The share price of Kogan.com Ltd (ASX: KGN) has been absolutely flying. In the last 12 months, it’s up 500%. From $1.50, it has shot into the stratosphere and now sits around $9. Shares were listed on the ASX almost 2 years ago, but barely moved in the first 12 months. More recently, the market is wholeheartedly convinced this is a high-growth company. Is it a bubble? Or is it just the start? Let’s dig a little deeper… What is Kogan.com Ltd (ASX: KGN)? Kogan is Australia’s largest online retailer which operates at incredibly low…
The share price of Kogan.com Ltd (ASX: KGN) has been absolutely flying.
In the last 12 months, it’s up 500%. From $1.50, it has shot into the stratosphere and now sits around $9.
Shares were listed on the ASX almost 2 years ago, but barely moved in the first 12 months. More recently, the market is wholeheartedly convinced this is a high-growth company.
Is it a bubble? Or is it just the start? Let’s dig a little deeper…
What is Kogan.com Ltd (ASX: KGN)?
Kogan is Australia’s largest online retailer which operates at incredibly low costs, passing them on to the customer in the form of lower prices.
The founder, Ruslan Kogan, started the company from his garage in Melbourne by selling televisions online, which he bought direct from a Chinese manufacturer.
These days Kogan has greatly expanded its product range to include insurances, travel packages, as well as mobile and nbn plans.
The company is continually looking for new products and services where it can ‘clip the ticket’, while keeping its prices and costs as low as possible.
By shunning the brick-and-mortar strategy of most retailers, Kogan is able to operate more efficiently with lower overheads.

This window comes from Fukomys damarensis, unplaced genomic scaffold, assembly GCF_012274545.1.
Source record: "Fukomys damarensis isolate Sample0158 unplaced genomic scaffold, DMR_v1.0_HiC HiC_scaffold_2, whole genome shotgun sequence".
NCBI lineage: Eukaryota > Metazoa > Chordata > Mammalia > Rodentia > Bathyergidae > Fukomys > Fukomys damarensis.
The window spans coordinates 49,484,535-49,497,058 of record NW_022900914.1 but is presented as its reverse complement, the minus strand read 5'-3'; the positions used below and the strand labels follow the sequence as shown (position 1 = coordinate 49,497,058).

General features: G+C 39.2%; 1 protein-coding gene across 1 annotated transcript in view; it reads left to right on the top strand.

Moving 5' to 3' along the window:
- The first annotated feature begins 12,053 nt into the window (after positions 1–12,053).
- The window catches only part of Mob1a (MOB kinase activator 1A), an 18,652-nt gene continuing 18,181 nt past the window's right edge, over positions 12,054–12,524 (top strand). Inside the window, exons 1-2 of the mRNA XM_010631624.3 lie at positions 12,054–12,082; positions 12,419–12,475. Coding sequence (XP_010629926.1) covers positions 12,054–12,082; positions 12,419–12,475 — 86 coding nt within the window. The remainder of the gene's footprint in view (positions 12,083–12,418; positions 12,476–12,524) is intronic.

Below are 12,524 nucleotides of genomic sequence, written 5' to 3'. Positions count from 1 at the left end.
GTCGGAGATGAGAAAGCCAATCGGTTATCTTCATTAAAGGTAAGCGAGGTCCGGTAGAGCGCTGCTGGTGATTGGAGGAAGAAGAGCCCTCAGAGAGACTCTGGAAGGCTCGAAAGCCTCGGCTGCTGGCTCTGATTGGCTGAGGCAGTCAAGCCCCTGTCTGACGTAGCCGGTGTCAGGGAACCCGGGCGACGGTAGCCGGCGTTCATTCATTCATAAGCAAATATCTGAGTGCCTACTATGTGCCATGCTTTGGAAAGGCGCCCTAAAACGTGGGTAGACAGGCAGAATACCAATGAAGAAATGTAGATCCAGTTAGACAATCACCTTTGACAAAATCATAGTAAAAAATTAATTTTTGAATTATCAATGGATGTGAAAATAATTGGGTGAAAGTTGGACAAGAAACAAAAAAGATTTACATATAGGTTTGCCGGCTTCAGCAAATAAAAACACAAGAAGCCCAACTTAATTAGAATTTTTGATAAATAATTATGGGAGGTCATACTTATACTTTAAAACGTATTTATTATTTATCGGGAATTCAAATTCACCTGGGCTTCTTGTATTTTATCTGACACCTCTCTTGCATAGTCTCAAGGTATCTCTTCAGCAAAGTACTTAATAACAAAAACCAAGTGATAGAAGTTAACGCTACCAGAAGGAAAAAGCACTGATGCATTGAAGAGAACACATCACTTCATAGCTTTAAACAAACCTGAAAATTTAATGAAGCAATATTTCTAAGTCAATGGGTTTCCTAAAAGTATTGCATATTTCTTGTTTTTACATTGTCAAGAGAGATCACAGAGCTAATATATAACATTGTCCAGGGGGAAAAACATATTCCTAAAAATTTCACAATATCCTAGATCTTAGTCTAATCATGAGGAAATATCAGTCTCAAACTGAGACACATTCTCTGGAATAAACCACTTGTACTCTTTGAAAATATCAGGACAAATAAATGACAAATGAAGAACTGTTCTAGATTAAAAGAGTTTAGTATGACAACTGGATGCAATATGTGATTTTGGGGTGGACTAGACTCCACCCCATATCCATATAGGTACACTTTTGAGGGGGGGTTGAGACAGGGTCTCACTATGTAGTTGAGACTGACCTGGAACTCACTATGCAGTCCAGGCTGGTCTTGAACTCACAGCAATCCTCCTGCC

Growth, valuation and risk
With the current share price of around $9, shares are trading at a price-earnings ratio of 82. That’s definitely extreme, priced for perfection you could say.
Kogan will need to grow at strong double-digit levels for quite a while to justify this valuation.
The last half-year result showed active customers increased by 40%, revenue up 46%, and net profit after tax (NPAT) increased by 119%.
If the company can keep delivering results like this, the current share price could prove reasonable.
But if the growth rate starts slowing, or the company has a weak half, shares will likely be ‘de-rated’ to a much lower valuation.
The largest risk to Kogan is probably the hungriest retailer of them all, Amazon.
With Amazon now in Australia, it’ll be aiming to undercut local retailers to take market share. There’s a decent chance Amazon will be able to offer lower costs than Kogan for certain products.
The Kogan story is pretty impressive. I must admit, I’ve recently become a customer myself – the company lured me in with an irresistibly cheap mobile plan.
Looking at the share price today, it’s not something I’d buy. I’d be very tempted to take some money off the table if I was a shareholder.
Kogan may turn out to be a massive long-term winner (so far it has been), but it will likely be a bumpy ride.
If you can handle the volatility and believe the company can continue its low-cost strategy in an increasingly competitive space, you may do very well over time.
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Motley Fool contributor Dave Gow has no position in any of the stocks mentioned. The Motley Fool Australia has recommended Kogan.com ltd. We Fools may not all hold the same opinions, but we all believe that considering a diverse range of insights makes us better investors. The Motley Fool has a disclosure policy. This article contains general investment advice only (under AFSL 400691). Authorised by Scott Phillips.